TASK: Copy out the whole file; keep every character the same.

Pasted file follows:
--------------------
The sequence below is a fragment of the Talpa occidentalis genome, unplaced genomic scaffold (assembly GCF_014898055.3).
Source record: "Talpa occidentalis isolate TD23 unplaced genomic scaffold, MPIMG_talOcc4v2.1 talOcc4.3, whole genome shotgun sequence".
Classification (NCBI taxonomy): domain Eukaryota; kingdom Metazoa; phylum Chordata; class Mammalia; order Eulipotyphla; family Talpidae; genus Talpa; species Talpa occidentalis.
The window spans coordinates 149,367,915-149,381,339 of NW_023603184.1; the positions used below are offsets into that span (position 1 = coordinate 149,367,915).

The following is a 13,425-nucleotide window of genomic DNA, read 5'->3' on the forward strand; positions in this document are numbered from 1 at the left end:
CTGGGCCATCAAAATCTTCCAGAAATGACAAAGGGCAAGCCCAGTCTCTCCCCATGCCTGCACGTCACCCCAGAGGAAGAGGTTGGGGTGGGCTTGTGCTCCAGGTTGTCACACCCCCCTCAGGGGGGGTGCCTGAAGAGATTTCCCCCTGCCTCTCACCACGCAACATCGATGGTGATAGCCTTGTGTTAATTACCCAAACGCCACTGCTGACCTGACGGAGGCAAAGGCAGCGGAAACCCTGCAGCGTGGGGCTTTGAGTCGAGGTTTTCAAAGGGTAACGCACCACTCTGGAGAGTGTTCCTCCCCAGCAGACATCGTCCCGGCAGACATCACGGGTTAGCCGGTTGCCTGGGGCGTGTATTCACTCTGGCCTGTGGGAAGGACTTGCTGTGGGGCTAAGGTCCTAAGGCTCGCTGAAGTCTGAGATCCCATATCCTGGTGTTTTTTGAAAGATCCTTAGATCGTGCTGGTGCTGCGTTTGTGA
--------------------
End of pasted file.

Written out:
The sequence below is a fragment of the Talpa occidentalis genome, unplaced genomic scaffold (assembly GCF_014898055.3).
Source record: "Talpa occidentalis isolate TD23 unplaced genomic scaffold, MPIMG_talOcc4v2.1 talOcc4.3, whole genome shotgun sequence".
Classification (NCBI taxonomy): domain Eukaryota; kingdom Metazoa; phylum Chordata; class Mammalia; order Eulipotyphla; family Talpidae; genus Talpa; species Talpa occidentalis.
The window spans coordinates 149,367,915-149,381,339 of NW_023603184.1; the positions used below are offsets into that span (position 1 = coordinate 149,367,915).

The following is a 13,425-nucleotide window of genomic DNA, read 5'->3' on the forward strand; positions in this document are numbered from 1 at the left end:
CTGGGCCATCAAAATCTTCCAGAAATGACAAAGGGCAAGCCCAGTCTCTCCCCATGCCTGCACGTCACCCCAGAGGAAGAGGTTGGGGTGGGCTTGTGCTCCAGGTTGTCACACCCCCCTCAGGGGGGGTGCCTGAAGAGATTTCCCCCTGCCTCTCACCACGCAACATCGATGGTGATAGCCTTGTGTTAATTACCCAAACGCCACTGCTGACCTGACGGAGGCAAAGGCAGCGGAAACCCTGCAGCGTGGGGCTTTGAGTCGAGGTTTTCAAAGGGTAACGCACCACTCTGGAGAGTGTTCCTCCCCAGCAGACATCGTCCCGGCAGACATCACGGGTTAGCCGGTTGCCTGGGGCGTGTATTCACTCTGGCCTGTGGGAAGGACTTGCTGTGGGGCTAAGGTCCTAAGGCTCGCTGAAGTCTGAGATCCCATATCCTGGTGTTTTTTGAAAGATCCTTAGATCGTGCTGGTGCTGCGTTTGTGA